Sunil Sharma – Three Poems


The Peacock Unspools Histories

Have you heard the blue peacock calling out to someone out there in a seductive manner—very much like the dating games in the cyberspace; guys trapped in a cul-de-sac, investing and ten regretting after a dud show in a glitzy bar or hotel, returning to solitary beds, in tenanted sprawls, outskirts of vertical cities, global, yet provincial?
No, never, i am sure. Afraid you might not even register the peculiar sound, rendered tone-deaf by the cacophony unleashed every minute in the ugly urban centers with graffiti plastered on dull houses and buildings, run-down suburbs that service the integrated global economies.
However, i did. Some time back. In an unlikely location and time.
In Faridabad. A large complex of high-rises, up there on the thirteenth floor looking out on woodland afar. It was mid-day and terribly hot, attributed to climate change but denied by the skeptics, as false. Anyway. So, I hear this. A strange sound, rather loud and shrill, out-of-the-ordinary, emanating spookily from that distant corner.
A voice natural, breaking out, through the close clutter of traffic din, construction-site noise, smart- phone chatter, humming of cell-phone towers and a brawl somewhere down, making it look so human.
Peculiar notes! Series of vocals wafted up on the breath of a March wind pregnant with jasmine. Or, I smelled it. Maybe wrong! Jasmine, my preferred smell of a perfume, worn on days of humidity and to suppress that Asian odor in a Canadian city, in order to blend.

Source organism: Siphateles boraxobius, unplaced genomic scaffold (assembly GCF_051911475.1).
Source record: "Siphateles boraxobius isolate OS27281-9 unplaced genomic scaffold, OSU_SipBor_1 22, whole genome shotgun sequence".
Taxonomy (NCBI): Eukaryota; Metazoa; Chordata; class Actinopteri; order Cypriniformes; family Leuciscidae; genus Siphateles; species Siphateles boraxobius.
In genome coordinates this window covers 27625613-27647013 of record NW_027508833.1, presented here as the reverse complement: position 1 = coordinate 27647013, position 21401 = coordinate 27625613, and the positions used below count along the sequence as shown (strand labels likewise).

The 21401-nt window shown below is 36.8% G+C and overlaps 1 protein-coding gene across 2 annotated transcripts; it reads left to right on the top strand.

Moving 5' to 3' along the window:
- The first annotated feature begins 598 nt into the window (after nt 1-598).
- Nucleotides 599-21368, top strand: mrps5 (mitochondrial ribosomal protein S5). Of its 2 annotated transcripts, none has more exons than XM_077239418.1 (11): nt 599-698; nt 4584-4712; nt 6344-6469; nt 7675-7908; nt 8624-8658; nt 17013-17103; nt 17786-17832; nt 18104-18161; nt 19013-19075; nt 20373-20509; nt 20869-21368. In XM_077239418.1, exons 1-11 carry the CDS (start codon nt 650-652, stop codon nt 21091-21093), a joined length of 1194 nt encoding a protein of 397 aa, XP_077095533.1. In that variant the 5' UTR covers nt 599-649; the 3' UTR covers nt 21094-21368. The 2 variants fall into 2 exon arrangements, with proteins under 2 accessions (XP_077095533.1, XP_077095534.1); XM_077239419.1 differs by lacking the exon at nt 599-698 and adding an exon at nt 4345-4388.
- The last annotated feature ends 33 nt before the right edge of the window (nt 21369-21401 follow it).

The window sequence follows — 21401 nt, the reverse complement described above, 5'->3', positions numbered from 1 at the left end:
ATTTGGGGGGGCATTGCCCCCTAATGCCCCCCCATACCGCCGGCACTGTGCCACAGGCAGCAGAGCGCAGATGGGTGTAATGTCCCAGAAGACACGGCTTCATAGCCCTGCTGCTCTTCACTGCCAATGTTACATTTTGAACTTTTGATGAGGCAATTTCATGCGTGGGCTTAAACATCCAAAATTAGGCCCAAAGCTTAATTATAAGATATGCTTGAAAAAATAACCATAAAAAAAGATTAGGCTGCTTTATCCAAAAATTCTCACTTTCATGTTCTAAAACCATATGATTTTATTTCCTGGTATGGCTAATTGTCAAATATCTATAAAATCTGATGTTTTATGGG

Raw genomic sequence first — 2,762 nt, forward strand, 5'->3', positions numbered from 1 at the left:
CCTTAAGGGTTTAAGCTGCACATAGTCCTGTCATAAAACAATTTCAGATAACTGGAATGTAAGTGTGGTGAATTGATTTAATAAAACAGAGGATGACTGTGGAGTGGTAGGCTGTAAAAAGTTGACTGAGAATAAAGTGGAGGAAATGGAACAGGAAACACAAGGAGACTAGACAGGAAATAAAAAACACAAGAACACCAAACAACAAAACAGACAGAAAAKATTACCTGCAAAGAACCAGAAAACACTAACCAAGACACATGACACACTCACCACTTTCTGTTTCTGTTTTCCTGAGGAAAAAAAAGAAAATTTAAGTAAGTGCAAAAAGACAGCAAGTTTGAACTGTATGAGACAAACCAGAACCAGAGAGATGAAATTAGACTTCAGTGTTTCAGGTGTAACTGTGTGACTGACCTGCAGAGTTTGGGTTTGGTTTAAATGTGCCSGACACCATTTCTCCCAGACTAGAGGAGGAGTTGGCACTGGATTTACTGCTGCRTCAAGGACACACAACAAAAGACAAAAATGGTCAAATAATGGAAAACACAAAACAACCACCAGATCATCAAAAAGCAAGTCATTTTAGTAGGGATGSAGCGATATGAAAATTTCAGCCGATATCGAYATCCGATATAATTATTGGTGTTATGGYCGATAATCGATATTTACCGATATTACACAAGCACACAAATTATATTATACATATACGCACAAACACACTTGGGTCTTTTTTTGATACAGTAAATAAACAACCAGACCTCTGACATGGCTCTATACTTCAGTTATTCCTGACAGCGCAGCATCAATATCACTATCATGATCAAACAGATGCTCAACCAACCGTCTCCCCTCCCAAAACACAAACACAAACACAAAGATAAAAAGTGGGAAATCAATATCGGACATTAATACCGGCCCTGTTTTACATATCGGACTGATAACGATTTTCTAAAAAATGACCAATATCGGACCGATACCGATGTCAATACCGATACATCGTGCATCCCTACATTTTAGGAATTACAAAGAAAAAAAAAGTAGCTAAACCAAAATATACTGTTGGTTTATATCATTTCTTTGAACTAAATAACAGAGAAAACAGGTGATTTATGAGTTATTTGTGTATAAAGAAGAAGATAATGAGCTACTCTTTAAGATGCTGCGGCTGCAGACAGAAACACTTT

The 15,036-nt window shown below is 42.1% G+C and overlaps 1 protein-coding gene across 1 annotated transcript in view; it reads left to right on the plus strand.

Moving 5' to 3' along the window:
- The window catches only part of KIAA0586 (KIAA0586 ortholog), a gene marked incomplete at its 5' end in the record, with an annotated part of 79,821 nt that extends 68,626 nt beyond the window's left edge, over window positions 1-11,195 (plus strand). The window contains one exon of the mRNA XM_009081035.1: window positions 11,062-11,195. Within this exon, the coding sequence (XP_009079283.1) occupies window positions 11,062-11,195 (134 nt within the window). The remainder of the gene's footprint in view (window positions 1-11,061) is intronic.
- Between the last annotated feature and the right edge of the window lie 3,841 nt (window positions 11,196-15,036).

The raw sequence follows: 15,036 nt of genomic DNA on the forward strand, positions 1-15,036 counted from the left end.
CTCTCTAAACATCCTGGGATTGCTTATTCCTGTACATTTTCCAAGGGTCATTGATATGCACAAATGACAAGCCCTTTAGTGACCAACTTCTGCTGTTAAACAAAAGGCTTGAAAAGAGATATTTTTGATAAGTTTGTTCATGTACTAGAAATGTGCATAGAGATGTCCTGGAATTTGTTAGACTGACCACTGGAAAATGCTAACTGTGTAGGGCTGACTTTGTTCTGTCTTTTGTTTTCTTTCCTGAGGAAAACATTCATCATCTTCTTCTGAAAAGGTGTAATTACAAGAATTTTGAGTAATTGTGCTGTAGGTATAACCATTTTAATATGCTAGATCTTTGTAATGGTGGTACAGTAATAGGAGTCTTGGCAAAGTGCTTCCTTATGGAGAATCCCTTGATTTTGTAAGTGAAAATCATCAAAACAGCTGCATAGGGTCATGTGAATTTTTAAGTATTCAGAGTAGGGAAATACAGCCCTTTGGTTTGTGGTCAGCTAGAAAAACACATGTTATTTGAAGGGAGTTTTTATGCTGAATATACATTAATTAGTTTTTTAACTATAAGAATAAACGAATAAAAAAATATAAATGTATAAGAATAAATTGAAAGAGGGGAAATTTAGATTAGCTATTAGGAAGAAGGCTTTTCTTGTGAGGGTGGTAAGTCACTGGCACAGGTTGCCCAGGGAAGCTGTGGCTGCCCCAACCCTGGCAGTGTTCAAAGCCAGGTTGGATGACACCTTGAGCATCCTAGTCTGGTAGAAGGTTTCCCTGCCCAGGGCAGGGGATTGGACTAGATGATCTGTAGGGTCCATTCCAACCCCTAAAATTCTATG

This mating call  suddenly opened up hidden sluices deep inside, releasing a dammed flow of nervous energy and pent-up emotions of cold homes and i could witness a montage of pre- and post-history, music, performance arts, tradition and talent; markets and profits; myths modern and old but well-packaged, in that single instant. Memories, auditory, surfaced. Time travel. A lost episode recalled.
Sure, i heard it distinctly.
Or, a passing dream, on a hazy mid-summer night?
One thing sure: Peacock sightings are getting rare.
Hearing them—almost exotic!


Real-time Rain and a Romance on Hold

The moistness startling!
Entering the fifth-floor room-window quietly, in the suburban Mumbai home and then kissing with wet lips, wide open—tracing erotic patterns that criss cross on a weathered visage; tingling the old nerve-ends; an odd jouissance, mid-morning, mundane, yet suddenly rendered extraordinary!
The cascading spray!
Nectar from the gods from a smoggy sky—dull and depressing most of the stressful urban year.
Droplets—pure, glittering!
Softly caressing, sliding down in a hurry, dissolving in a peal of suppressed laughter and crawling skin.